Pakistan: Safer Schools

Safe evacuation lessons in Swat District, KPK

Above: Children in Swat, KPK, learn about safe evacuation © Usman Ghani

RedR UK has been active in Pakistan since 2005. Since 2014, we have been working in partnership with schools and communities in Khyber Pakhtunkhwa (KPK) Province, northwest Pakistan, to ensure that children know how to react when disaster strikes.

For people living in KPK, both natural and man-made disasters are a constant threat. The province is extremely vulnerable to earthquakes and flooding. In October 2015, KPK was among the areas affected by the magnitude 7.5 earthquake that hit the Hindu Kush.  

Moreover, militant groups operating in the region oppose the education of girls and the employment of female teachers, meaning that schools are a target. On 16th December 2014, Pakistan experienced the deadliest terrorist attack in its history when gunmen launched an assault on the Army Public School (APS) in Peshawar, KPK, claiming 150 lives, including those of 132 children. RedR is working in partnership with schools and communities to deliver training in disaster preparedness, first aid, and conflict-sensitive education across the province.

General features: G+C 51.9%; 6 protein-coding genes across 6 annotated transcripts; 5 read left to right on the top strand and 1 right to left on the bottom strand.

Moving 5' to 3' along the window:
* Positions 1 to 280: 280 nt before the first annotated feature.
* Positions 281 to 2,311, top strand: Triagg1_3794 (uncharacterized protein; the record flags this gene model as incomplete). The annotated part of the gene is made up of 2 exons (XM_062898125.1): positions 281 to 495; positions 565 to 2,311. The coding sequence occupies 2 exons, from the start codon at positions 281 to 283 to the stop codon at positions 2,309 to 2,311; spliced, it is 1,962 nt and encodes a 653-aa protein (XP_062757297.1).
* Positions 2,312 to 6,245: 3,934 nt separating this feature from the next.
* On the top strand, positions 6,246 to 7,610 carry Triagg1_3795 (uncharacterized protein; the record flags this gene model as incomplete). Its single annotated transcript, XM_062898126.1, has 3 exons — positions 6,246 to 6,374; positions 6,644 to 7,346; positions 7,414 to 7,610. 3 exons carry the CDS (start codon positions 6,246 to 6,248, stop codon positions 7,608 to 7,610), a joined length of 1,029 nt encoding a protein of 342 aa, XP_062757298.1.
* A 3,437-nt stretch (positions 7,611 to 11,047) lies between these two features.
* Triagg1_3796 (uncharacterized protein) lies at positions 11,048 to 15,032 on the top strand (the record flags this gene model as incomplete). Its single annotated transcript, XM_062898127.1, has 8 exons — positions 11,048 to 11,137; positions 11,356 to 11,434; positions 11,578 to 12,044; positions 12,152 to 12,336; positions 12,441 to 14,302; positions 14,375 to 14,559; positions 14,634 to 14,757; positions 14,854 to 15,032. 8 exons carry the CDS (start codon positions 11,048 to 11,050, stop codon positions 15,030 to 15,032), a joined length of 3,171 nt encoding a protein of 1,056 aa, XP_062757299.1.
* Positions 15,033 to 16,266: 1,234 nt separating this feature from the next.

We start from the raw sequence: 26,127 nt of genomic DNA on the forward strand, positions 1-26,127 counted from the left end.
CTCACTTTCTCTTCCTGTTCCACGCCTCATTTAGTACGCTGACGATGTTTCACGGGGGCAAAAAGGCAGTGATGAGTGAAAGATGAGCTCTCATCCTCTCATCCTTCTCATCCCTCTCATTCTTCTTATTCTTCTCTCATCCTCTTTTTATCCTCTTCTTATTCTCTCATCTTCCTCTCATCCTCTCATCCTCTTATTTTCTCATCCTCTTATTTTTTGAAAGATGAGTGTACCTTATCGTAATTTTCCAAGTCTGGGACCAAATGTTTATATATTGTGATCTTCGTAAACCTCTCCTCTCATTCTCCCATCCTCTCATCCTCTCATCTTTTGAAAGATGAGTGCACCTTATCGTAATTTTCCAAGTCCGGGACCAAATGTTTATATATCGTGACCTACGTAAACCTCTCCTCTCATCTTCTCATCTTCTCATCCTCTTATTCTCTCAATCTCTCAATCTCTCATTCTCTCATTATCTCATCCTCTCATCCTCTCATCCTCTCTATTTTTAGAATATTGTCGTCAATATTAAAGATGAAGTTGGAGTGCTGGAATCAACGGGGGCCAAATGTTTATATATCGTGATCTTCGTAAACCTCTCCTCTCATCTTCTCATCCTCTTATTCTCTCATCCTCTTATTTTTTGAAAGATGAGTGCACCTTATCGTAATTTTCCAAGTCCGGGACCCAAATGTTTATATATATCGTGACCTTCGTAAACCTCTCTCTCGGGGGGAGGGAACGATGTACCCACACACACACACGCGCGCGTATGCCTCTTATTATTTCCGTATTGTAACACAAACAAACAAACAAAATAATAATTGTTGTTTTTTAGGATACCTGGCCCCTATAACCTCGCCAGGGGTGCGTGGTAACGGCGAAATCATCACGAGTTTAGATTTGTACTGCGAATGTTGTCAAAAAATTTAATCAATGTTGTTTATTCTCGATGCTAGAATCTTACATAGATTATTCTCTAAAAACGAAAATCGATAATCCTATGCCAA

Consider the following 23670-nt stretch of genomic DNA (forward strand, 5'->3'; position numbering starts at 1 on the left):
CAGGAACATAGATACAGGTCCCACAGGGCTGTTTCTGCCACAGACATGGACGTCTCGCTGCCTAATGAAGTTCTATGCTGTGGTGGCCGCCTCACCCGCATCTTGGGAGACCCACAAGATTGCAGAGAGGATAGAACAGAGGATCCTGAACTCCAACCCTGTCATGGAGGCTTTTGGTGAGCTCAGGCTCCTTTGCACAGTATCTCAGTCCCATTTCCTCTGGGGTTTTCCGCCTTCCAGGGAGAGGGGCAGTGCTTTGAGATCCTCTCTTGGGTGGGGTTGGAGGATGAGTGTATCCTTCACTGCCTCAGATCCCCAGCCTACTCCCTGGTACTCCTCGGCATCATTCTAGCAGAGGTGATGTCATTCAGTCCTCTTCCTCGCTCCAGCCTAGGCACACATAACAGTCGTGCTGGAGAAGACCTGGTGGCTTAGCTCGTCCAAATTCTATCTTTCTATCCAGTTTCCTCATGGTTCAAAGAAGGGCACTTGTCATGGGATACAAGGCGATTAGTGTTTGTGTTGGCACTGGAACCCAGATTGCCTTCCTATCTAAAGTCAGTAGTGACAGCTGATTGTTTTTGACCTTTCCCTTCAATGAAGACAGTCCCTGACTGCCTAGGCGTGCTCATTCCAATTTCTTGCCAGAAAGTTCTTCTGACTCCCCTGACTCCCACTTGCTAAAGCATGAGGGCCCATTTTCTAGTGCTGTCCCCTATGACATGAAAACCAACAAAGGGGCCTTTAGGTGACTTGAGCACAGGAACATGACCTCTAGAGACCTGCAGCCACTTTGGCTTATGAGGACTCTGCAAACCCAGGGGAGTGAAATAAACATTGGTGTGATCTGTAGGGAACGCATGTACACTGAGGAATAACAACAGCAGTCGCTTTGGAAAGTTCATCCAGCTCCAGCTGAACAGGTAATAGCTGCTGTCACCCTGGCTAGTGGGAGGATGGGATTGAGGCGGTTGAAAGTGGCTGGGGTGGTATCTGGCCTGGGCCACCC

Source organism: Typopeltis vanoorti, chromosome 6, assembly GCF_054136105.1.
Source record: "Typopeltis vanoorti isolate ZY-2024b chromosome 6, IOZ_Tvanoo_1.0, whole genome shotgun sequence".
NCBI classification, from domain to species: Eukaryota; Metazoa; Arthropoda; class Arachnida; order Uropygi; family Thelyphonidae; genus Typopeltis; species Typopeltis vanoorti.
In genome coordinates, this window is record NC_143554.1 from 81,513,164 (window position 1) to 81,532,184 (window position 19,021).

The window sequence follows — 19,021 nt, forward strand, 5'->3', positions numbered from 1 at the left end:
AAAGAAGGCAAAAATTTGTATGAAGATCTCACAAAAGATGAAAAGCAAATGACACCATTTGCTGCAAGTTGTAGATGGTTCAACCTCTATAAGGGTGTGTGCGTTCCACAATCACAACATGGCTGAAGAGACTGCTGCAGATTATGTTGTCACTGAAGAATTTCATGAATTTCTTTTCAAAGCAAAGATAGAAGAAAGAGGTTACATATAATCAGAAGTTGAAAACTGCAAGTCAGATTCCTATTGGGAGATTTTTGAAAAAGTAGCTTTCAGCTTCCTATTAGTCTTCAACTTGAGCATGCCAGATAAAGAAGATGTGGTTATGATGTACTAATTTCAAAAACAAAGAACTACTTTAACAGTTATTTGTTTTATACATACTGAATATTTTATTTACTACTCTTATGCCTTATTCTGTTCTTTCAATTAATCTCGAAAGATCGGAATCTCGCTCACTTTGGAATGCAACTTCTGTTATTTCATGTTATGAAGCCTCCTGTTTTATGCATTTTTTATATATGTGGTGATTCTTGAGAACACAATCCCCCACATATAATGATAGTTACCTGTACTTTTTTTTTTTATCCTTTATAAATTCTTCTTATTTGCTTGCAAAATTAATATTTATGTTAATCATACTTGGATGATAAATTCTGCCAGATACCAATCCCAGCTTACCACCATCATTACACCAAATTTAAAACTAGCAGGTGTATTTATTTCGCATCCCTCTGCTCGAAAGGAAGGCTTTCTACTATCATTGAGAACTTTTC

Saima is a teacher in Lower Badwan, KPK. She attended RedR’s ‘Safer Schools’ training in 2014 and 2015. "I have been teaching here for the past ten years - and now I realise that there was so much I didn’t know. None of the staff here knew how to prepare for emergency situations, or how to react when something happens.  

Today, I regularly conduct first aid training and mock evacuation drills with my students. Once a week, I pass on safety information to my two classes: what to do in case of a fire, not to touch suspicious objects, and the importance of informing your elders of any concerns. In the past year, I have trained 61 children, who have gone home and shared these skills with their families. I have also trained the other teachers at the school in the basics of first aid, psychosocial support and fire safety."  

Find out more:

This project is supported by the Clothworkers’ Foundation, alongside several private donors.